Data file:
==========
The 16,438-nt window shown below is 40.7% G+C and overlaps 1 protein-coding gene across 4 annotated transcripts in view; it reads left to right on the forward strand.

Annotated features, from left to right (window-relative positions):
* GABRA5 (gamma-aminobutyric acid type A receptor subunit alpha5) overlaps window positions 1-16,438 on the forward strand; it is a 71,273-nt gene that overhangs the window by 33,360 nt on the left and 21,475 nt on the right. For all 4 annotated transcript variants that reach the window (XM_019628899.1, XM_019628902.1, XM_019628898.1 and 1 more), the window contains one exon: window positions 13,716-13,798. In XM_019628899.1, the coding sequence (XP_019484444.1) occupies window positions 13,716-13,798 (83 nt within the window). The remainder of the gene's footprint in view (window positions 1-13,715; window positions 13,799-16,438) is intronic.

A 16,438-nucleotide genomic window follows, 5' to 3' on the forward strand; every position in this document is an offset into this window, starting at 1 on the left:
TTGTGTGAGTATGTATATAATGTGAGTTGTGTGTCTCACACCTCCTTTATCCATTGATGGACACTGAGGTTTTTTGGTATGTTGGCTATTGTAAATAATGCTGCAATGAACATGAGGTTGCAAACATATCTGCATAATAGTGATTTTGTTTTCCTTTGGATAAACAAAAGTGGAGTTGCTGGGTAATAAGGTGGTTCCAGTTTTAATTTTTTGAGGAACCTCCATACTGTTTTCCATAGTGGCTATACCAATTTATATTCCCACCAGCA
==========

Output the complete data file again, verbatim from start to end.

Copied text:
The 16,438-nt window shown below is 40.7% G+C and overlaps 1 protein-coding gene across 4 annotated transcripts in view; it reads left to right on the forward strand.

Annotated features, from left to right (window-relative positions):
* GABRA5 (gamma-aminobutyric acid type A receptor subunit alpha5) overlaps window positions 1-16,438 on the forward strand; it is a 71,273-nt gene that overhangs the window by 33,360 nt on the left and 21,475 nt on the right. For all 4 annotated transcript variants that reach the window (XM_019628899.1, XM_019628902.1, XM_019628898.1 and 1 more), the window contains one exon: window positions 13,716-13,798. In XM_019628899.1, the coding sequence (XP_019484444.1) occupies window positions 13,716-13,798 (83 nt within the window). The remainder of the gene's footprint in view (window positions 1-13,715; window positions 13,799-16,438) is intronic.

A 16,438-nucleotide genomic window follows, 5' to 3' on the forward strand; every position in this document is an offset into this window, starting at 1 on the left:
TTGTGTGAGTATGTATATAATGTGAGTTGTGTGTCTCACACCTCCTTTATCCATTGATGGACACTGAGGTTTTTTGGTATGTTGGCTATTGTAAATAATGCTGCAATGAACATGAGGTTGCAAACATATCTGCATAATAGTGATTTTGTTTTCCTTTGGATAAACAAAAGTGGAGTTGCTGGGTAATAAGGTGGTTCCAGTTTTAATTTTTTGAGGAACCTCCATACTGTTTTCCATAGTGGCTATACCAATTTATATTCCCACCAGCA